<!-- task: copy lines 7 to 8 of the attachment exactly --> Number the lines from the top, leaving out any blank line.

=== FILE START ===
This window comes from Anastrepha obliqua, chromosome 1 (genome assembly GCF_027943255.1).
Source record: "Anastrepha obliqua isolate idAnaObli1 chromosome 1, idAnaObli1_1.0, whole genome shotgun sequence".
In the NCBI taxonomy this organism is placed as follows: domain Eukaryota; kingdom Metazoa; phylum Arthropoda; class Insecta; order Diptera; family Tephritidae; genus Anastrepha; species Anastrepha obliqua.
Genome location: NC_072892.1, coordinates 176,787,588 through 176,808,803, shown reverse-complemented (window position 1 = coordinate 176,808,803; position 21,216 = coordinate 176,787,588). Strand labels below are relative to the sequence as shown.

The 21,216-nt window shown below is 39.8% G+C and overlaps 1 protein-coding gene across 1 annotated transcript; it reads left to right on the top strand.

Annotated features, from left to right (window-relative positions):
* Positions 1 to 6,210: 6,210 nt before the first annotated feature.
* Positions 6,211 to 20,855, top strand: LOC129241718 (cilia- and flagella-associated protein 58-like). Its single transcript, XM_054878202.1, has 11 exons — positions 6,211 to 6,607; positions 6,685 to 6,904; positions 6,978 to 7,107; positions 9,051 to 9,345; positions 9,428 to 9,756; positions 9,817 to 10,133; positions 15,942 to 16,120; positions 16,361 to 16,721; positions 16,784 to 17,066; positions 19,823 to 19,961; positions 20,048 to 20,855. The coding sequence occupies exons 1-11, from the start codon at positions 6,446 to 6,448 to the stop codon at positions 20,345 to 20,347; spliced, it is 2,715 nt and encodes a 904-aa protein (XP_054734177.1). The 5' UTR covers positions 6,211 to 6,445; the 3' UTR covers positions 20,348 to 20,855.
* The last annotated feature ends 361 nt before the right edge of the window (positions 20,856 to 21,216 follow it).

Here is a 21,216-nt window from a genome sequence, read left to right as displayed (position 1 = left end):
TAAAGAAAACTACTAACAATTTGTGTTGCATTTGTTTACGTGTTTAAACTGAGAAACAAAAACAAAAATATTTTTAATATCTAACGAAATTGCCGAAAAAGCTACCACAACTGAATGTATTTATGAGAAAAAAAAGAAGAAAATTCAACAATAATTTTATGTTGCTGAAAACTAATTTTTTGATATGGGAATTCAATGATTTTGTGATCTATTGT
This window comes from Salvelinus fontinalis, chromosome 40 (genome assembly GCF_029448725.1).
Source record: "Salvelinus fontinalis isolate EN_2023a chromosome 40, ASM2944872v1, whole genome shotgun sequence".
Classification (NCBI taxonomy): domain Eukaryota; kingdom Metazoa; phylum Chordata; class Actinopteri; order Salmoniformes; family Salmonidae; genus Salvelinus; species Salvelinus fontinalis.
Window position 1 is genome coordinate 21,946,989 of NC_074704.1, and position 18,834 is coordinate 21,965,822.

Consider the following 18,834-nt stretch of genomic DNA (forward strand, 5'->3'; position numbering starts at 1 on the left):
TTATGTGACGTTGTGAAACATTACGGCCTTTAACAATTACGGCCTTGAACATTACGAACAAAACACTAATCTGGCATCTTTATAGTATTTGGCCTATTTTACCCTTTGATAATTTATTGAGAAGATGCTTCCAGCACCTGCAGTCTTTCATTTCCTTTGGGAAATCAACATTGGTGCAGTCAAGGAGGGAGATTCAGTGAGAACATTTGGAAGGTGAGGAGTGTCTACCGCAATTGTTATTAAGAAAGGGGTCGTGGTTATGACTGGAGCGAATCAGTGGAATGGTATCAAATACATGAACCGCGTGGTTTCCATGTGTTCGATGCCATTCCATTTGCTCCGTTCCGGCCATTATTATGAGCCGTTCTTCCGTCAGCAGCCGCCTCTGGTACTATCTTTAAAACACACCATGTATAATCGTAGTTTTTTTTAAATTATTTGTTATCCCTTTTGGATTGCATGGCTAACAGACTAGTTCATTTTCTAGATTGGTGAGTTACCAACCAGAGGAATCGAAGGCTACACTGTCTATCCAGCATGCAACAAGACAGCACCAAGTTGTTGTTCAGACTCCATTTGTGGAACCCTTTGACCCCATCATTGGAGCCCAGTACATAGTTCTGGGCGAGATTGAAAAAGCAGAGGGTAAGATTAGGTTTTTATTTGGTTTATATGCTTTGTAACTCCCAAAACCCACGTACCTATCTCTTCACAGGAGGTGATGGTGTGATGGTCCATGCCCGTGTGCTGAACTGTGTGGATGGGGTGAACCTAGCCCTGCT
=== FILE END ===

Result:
* Positions 1 to 6,210: 6,210 nt before the first annotated feature.
* Positions 6,211 to 20,855, top strand: LOC129241718 (cilia- and flagella-associated protein 58-like). Its single transcript, XM_054878202.1, has 11 exons — positions 6,211 to 6,607; positions 6,685 to 6,904; positions 6,978 to 7,107; positions 9,051 to 9,345; positions 9,428 to 9,756; positions 9,817 to 10,133; positions 15,942 to 16,120; positions 16,361 to 16,721; positions 16,784 to 17,066; positions 19,823 to 19,961; positions 20,048 to 20,855. The coding sequence occupies exons 1-11, from the start codon at positions 6,446 to 6,448 to the stop codon at positions 20,345 to 20,347; spliced, it is 2,715 nt and encodes a 904-aa protein (XP_054734177.1). The 5' UTR covers positions 6,211 to 6,445; the 3' UTR covers positions 20,348 to 20,855.